Why are there score line grooves in the concrete floor of the garage?
Monday, August 6, 2018
They are called “contraction joints.” Concrete shrinks a little as it cures and hairline shrinkage cracks are unavoidable, especially in large slabs. While the cracks are unsightly, they do not affect the structural integrity of the slab.
But it can look scary to a homeowner, so contractors cut a score line across large concrete slabs, like in a two-car garage or large driveway apron, running in both directions. It’s usually done with a concrete saw shortly after the concrete is placed and finished, and the typical depth is three-quarters to one inch—just enough to weaken the slab slightly at the score so that any cracks happen at the bottom of the score line, where they are not noticeable.
The photo below was taken at the outside wall of a garage, just below the siding. You can see the bottom of the scored notch at the side of the slab and where the hairline shrinkage crack opened below it. Cutting contraction joints in concrete does not guarantee that a meandering crack will not appear, but it reduces the likelihood of it.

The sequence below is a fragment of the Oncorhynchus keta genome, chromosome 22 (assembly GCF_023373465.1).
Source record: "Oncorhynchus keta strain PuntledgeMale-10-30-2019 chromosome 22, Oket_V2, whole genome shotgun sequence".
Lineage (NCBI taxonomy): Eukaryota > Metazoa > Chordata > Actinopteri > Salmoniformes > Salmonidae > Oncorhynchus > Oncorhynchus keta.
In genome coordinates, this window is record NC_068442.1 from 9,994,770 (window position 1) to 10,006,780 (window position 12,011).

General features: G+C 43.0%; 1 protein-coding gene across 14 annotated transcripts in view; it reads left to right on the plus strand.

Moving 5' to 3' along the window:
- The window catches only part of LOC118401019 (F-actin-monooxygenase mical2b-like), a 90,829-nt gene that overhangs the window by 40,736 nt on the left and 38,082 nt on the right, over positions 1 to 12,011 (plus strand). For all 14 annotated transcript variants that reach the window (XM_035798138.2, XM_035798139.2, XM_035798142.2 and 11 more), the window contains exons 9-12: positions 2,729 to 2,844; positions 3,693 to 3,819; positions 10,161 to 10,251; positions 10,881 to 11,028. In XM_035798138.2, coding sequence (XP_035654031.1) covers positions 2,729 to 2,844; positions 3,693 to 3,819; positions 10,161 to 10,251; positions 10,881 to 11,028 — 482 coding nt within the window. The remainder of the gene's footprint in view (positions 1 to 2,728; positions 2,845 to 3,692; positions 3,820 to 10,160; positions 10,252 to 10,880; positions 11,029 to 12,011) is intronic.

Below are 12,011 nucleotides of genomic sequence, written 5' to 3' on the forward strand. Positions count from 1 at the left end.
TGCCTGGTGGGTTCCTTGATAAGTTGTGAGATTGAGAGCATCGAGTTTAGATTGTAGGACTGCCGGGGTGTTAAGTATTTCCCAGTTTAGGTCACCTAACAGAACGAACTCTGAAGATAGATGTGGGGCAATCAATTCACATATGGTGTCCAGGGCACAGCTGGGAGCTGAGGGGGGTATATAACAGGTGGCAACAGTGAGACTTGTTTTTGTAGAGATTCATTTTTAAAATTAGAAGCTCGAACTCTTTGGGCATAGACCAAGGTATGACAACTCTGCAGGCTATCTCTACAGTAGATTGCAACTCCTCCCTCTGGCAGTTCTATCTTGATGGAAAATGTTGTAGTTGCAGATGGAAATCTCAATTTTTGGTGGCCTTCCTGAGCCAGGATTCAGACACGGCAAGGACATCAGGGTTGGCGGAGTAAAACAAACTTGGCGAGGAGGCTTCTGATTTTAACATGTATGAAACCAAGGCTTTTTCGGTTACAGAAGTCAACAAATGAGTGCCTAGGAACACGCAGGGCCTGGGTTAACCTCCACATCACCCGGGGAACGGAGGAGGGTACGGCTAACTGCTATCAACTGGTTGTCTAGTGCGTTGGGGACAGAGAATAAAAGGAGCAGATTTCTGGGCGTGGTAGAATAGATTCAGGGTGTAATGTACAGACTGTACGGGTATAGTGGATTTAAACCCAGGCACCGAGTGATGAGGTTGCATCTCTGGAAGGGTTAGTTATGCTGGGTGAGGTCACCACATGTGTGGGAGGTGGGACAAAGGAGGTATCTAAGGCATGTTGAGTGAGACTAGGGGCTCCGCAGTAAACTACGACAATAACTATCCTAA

Also see our blog post What is the difference between a carport and a garage?
• • • • • • • • • • • • • • • • • • • • • • • • • • •
Here’s links to a collection of our other blog posts about STRUCTURE AND ROOMS:
How To Look At A House
McGarry and Madsen's home inspection blog for buyers of
site-built, mobile/manfuactured and modular homes
of Blog Posts
Top 5 results given instantly.
Click on magnifying glass
for all search results.